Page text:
Jahns said he’d al­ready put his ap­pli­ca­tion in and re­ceived his pay­ment be­fore the shut­down.

The USDA ear­lier in the week ex­tended the dead­line to ap­ply for those pay­ments from Jan. 15 through the end of the shut­down, al­though the ap­pli­ca­tions won’t be pro­cessed un­til the stale­mate is over.

“They can’t get that money un­til ev­ery­thing is cleared,” Wash­ing­ton County farmer Jim Czub said of those who didn’t yet ap­ply. Like Jahns, he said he met the dead­line for the off­sets.

Due to the wet fall, some farm­ers hit de­lays in har­vest­ing their crops, said Am­mer­man, which means re­ports that go to the USDA for aid like loans will be de­layed. It’s not un­usual for farm­ers to get loans for items like seeds or new equip­ment and pay the money back after their har­vests.

One area where the shut­down could even­tu­ally have an im­pact is on crop fu­tures, which are an im­por­tant part of the busi­ness.

Jahns may sell some of soy or corn sup­plies next week or next year, de­pend­ing on what the price pre­dic­tions say. To help track that, he sub­scribes to a pri­vate ser­vice that gives on­go­ing read­outs from mar­ket ex­changes like the Chicago Board of Trade. Those ser­vices are un­in­ter­rupted.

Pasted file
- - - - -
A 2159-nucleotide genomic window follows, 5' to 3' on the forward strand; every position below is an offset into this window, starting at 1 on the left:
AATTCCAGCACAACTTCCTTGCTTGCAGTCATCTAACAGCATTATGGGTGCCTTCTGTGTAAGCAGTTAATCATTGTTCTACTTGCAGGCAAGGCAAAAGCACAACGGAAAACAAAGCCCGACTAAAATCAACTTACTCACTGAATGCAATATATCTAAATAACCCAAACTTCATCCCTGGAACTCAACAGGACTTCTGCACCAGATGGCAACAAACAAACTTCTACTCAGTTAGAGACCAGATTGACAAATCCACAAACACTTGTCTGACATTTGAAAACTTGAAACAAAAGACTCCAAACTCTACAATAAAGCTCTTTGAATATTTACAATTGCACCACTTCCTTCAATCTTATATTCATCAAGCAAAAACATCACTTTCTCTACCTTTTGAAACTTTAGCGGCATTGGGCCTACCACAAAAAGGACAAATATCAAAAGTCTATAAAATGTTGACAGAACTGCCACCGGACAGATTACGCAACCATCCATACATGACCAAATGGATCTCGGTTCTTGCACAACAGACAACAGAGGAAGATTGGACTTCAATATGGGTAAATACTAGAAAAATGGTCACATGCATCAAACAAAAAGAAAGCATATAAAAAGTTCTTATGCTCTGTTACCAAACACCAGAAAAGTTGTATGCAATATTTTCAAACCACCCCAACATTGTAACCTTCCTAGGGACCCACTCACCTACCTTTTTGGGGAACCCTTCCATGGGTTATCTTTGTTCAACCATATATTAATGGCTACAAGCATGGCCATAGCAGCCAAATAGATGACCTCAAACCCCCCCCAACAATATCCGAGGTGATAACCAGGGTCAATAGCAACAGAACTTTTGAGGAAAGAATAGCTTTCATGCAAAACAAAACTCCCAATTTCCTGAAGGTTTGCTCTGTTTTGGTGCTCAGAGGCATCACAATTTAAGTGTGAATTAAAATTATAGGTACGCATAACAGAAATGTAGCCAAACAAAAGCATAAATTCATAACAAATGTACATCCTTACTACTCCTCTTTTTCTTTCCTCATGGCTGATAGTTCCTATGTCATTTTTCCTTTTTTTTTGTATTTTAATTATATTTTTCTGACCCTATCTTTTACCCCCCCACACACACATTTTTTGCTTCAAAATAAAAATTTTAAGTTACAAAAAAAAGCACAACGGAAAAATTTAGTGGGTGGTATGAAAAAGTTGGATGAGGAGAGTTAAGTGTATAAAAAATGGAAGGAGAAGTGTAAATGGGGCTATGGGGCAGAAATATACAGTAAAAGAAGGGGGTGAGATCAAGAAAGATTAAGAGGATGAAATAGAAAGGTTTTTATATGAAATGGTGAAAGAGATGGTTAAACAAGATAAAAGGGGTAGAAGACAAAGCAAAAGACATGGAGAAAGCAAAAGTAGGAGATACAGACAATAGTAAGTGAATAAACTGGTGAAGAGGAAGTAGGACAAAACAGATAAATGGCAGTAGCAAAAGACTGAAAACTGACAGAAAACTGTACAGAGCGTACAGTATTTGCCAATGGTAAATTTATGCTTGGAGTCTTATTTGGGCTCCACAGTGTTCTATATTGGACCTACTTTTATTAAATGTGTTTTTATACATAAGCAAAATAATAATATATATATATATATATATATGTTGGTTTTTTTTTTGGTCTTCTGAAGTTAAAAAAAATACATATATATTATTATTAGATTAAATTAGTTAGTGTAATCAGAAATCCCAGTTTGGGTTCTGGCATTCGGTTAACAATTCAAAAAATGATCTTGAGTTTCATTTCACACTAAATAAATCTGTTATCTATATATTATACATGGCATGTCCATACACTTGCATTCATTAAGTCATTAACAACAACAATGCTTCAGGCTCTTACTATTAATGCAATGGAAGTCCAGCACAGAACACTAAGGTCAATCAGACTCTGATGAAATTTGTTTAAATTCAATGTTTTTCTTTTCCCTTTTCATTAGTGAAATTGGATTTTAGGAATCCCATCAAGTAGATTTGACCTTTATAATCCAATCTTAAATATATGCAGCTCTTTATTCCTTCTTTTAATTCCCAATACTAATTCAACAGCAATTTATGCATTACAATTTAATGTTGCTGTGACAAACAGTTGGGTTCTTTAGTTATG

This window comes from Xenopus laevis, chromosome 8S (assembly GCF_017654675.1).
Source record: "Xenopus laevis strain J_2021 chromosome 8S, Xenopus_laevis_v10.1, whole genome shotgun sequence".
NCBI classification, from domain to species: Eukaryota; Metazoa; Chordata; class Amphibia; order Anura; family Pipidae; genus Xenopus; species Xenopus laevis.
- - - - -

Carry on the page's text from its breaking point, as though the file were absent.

But Czub noted that the gov­ern­ment also is­sues crop re­ports which can feed into fu­tures prices, which are now be­ing de­layed. “What will that do to the fu­tures mar­ket?” he asked.

Both Czub and Jahns ex­pressed frus­tra­tion, like many, about how the pres­i­dent and Con­gress can’t come to an agree­ment or com­pro­mise in or­der to re­open the gov­ern­ment.

“It’s a shame it has come down to this gi­ant wrestling match,” said Czub. “They can’t sit down and iron this out?” asked Jahns. “Maybe we should fire the politi­cians.”

Psy­chol­ogy

In ad­di­tion to the 2013 shut­down, in which the Repub­li­can Con­gress clashed with then­pres­i­dent Barack Obama over fund­ing for Oba­macare, there were two shut­downs dur­ing the Clin­ton Ad­min­is­tra­tion. Those were in 1995 and 1996 and in­volved fights over fund­ing gov­ern­ment ser­vices. While the 2013 clo­sure was over health care, this shut­down is over Trump’s in­sis­tence on fund­ing for a full wall on the U.s.-mex­ico bor­der, which is op­posed by Democrats.

Ualbany’s Baranik, who teaches hu­man re­source man­age­ment cour­ses, said the cur­rent shut­down is no­table since Trump has sug­gested it could last as long as a year. In 2013 there was a sense that both sides wanted to end it rapidly.

“It’s a lit­tle bit more ex­treme this time,” said Baranik.